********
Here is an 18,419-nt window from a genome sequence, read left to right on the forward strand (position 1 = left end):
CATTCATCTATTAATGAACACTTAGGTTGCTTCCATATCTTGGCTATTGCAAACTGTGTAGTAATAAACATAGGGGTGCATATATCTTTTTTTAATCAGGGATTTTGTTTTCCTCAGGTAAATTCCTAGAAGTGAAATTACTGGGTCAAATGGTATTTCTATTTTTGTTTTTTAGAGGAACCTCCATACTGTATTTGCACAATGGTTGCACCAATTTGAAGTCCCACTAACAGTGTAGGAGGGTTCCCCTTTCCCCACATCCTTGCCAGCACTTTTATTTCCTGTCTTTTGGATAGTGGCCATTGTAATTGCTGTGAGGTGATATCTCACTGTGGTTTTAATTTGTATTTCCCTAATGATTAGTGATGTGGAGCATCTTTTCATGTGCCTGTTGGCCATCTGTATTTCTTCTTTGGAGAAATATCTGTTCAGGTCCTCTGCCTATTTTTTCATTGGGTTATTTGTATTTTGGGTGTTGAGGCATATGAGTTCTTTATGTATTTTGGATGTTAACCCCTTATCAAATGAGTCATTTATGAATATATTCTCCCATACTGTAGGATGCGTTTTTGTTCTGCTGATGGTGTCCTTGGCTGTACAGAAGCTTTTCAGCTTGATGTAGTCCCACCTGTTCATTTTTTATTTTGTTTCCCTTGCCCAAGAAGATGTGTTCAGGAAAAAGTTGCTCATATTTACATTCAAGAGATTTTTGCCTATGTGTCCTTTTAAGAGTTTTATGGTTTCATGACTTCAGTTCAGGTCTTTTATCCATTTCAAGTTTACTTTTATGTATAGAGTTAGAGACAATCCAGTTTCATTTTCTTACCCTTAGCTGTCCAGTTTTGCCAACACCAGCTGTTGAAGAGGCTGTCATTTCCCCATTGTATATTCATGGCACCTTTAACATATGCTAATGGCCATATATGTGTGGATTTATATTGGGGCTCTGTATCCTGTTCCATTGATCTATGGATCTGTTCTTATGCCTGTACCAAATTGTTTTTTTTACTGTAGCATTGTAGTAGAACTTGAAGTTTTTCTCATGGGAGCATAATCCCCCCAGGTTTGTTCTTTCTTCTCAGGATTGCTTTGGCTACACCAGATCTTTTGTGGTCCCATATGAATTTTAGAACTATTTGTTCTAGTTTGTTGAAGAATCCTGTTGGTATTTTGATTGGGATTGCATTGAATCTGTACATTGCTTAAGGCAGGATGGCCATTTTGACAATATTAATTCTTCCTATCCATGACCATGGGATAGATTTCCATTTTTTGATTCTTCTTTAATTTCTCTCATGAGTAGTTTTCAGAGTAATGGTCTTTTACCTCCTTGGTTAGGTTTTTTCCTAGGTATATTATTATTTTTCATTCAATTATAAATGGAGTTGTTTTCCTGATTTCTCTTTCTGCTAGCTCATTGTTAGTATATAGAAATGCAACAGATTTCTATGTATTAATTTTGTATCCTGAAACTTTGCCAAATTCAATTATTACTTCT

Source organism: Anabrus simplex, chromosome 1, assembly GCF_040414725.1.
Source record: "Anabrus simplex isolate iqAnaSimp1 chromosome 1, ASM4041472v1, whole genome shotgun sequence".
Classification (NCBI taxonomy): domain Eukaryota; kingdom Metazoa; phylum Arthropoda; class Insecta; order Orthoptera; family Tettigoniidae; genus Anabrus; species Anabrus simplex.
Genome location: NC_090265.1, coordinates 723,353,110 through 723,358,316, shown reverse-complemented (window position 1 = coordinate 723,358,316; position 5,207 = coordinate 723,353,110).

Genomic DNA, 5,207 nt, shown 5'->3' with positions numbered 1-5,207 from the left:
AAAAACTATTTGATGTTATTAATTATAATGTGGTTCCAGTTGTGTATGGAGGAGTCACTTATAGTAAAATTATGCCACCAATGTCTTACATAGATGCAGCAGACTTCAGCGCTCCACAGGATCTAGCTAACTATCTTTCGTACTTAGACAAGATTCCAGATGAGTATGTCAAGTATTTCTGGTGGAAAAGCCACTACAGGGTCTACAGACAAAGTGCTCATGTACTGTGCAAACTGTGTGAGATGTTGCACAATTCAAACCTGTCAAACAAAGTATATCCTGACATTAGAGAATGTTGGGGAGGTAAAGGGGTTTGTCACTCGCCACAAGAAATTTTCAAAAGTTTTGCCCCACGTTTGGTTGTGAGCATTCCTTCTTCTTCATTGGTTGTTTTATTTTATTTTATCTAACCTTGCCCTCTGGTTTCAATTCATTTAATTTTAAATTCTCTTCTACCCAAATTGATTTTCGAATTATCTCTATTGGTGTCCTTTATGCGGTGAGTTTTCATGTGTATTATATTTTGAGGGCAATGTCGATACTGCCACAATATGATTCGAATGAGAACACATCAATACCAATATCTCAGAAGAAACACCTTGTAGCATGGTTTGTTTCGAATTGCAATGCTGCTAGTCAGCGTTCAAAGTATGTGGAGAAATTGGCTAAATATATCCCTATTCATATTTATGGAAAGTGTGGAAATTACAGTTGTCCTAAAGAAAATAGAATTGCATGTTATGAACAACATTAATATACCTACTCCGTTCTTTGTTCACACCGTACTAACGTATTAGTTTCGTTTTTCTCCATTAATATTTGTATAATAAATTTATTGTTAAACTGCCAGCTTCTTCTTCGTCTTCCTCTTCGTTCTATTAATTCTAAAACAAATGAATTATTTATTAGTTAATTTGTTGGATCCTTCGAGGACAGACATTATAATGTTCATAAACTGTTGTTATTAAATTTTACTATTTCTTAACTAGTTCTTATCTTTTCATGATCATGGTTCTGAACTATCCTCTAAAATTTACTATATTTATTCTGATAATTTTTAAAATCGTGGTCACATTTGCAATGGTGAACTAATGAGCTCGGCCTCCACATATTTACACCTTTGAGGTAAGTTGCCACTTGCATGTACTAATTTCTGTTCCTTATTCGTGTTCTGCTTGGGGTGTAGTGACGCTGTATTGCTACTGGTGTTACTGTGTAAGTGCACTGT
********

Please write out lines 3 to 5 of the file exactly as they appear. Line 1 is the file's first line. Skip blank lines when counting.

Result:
Source organism: Anabrus simplex, chromosome 1, assembly GCF_040414725.1.
Source record: "Anabrus simplex isolate iqAnaSimp1 chromosome 1, ASM4041472v1, whole genome shotgun sequence".
Classification (NCBI taxonomy): domain Eukaryota; kingdom Metazoa; phylum Arthropoda; class Insecta; order Orthoptera; family Tettigoniidae; genus Anabrus; species Anabrus simplex.